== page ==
How I gained the courage to start my own project from scratch

After being inspired by the Eden Project, Gwen Cook, a teacher at a special school, found herself on the steering committee to set up an inclusive cycling project. Within a year Just Ride had launched and it now enables over 50 riders of all ages and abilities to get out and about on their bikes.

I started to believe that what I did was important, it did matter, and it did make a positive difference to our community.

Gwen has always been passionate about cycling and, prior to attending a Community Camp at Eden, she'd been running an after-school cycling club as well as leading a bike riding group for local ladies which was giving adult women in Leigh-on-Sea the confidence to get out and about on bikes again. It was her husband, Alan, who got her involved with Eden. 'He was also the one who ran a ‘Dads & Kids’ group, got teams together to help out at local events and was generally ‘out there’ in the community,' says Gwen, 'as far as I was concerned, the things that I was doing didn’t really count. I was feeling a bit of a fraud!'

After attending a Community Camp at the Eden Project, Gwen's sense of trepidation dissipated. 'Through the weekend I started to believe that what I did was important, it did matter, and it did make a positive difference to our community,' says Gwen. 'I felt really valued and empowered and was filled with enthusiasm to do these things even better when I got home.'

A couple of months later, the owner of Gwen's local bike shop mentioned that another customer, Brian, was talking about setting up an inclusive cycling project and wondered if she was interested in helping. 'The next evening I was at the meeting and somehow, thanks to Eden, I had the courage to agree to be on the steering committee to set the project up,' says Gwen. 'Within another month I had travelled up to Manchester with Brian to spend a few days with Sue who runs a similar project over three sites. We came back buzzing and things started happening very quickly.'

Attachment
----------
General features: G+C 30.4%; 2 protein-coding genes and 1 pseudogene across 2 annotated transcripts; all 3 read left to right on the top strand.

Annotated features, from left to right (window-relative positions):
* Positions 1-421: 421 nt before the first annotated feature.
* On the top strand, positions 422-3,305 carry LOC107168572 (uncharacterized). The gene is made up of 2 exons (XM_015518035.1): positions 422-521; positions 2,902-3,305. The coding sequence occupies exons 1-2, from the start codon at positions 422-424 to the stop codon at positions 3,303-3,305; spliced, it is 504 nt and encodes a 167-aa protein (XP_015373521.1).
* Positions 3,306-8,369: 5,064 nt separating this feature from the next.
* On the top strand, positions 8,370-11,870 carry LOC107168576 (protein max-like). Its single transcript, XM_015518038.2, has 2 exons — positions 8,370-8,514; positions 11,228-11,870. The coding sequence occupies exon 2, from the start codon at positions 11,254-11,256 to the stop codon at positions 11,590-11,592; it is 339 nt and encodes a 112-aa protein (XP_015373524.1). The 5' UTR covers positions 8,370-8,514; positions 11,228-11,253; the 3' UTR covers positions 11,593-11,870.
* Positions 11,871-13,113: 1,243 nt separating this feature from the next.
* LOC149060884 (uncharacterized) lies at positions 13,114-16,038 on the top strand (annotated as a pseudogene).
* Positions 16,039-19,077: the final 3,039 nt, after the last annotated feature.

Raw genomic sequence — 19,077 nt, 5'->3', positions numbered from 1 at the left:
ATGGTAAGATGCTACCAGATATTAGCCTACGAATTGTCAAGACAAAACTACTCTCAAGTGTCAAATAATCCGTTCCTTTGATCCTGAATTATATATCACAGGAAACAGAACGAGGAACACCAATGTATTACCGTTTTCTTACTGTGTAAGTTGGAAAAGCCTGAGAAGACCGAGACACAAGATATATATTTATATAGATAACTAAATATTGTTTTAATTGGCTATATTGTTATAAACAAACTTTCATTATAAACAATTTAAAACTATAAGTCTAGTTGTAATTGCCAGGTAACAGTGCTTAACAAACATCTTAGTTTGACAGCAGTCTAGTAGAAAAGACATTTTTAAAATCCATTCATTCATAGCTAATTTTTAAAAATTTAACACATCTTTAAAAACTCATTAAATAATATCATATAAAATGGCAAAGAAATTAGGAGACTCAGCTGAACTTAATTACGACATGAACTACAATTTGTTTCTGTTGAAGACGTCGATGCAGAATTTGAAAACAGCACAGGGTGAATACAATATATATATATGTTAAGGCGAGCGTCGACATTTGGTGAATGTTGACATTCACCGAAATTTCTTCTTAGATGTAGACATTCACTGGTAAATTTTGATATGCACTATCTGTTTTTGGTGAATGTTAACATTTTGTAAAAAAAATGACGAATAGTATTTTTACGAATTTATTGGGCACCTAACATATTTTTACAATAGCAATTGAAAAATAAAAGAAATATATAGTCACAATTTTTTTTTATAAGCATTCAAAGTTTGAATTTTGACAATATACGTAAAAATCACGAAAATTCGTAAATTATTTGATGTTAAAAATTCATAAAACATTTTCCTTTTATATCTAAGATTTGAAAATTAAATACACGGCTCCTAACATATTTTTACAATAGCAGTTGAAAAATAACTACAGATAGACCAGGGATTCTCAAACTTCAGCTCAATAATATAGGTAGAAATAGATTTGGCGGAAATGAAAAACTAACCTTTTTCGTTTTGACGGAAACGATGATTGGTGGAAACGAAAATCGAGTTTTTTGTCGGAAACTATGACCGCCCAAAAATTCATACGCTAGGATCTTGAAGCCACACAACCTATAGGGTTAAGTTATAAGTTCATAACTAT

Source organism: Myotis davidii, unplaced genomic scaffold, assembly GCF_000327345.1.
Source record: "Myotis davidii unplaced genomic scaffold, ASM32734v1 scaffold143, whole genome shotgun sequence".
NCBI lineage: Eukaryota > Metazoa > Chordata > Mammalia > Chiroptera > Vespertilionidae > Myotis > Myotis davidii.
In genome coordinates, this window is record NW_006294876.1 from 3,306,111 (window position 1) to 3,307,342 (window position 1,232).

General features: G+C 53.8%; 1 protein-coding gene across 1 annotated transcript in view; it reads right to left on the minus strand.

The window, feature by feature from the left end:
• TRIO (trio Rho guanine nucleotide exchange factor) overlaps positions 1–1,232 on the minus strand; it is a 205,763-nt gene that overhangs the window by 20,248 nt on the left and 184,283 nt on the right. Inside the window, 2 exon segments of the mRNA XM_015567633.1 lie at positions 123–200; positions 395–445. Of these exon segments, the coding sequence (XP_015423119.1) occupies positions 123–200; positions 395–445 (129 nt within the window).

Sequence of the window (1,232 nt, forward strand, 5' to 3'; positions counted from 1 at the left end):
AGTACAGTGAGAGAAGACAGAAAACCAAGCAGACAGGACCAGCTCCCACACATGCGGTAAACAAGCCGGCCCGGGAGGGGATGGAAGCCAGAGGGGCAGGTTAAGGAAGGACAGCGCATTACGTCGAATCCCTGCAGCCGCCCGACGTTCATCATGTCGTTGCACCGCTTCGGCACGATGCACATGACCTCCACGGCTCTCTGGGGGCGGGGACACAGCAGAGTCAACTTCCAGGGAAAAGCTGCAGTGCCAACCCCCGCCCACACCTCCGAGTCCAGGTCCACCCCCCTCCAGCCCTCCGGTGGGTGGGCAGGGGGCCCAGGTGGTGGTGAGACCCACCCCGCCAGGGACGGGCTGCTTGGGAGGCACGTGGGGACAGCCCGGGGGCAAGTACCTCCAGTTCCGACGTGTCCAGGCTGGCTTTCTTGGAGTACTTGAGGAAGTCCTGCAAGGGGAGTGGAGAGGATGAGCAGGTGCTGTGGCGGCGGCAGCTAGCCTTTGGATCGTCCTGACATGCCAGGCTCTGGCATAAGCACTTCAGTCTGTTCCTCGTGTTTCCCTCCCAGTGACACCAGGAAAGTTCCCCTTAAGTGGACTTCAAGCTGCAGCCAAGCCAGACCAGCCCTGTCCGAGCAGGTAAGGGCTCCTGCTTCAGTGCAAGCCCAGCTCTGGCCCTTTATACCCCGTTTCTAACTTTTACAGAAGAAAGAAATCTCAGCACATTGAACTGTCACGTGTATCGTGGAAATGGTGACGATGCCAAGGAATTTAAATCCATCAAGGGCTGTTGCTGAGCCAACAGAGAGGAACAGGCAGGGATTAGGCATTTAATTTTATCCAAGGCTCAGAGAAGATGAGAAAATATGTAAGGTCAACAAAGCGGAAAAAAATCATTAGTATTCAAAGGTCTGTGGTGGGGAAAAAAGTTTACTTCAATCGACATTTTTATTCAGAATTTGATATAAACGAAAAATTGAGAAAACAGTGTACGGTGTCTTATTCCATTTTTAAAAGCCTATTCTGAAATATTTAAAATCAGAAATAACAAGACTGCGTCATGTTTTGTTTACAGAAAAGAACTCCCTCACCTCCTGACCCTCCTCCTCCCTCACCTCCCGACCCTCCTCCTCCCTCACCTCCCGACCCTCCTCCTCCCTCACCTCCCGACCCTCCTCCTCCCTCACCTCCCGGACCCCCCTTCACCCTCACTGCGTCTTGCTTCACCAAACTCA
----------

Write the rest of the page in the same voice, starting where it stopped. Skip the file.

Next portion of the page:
'Agreements were made with the council and the leisure centre, initial funding was secured, a bank account was opened, adapted and non-adapted bikes were begged, borrowed and bought, huge containers were installed next to the athletics track and flyers were printed. There was a frustrating delay when vandals broke into the temporary storage and wrecked all our bikes in an attempt to steal the components but, despite that, Just Ride opened to the public last August.'

The team has now increased Just Ride's stock of bikes and the project runs three very successful sessions each week. They regularly have up to 50 riders, as well as carers and parents, and they cater for a wide range of people from toddlers up to those in their nineties and of all abilities.

'We do seem to have a bike for everyone, including several wheelchair bikes,' says Gwen, 'many of the local (and not-so-local) day centres bring groups, and we are very popular with families on Saturdays and during the holidays. It truly is an inclusive project as all are welcomed. One of the groups that attended as service users one day a week now come and run the session on another day.'

'We desperately need more bikes as we now often run out of the adapted bikes during sessions and riders have to wait, but that is a good problem to have! I am very grateful to Eden for giving me the confidence and self-belief to be part of such an amazing project.'

Find out more

Find out more on the Just Ride website and follow them on Facebook.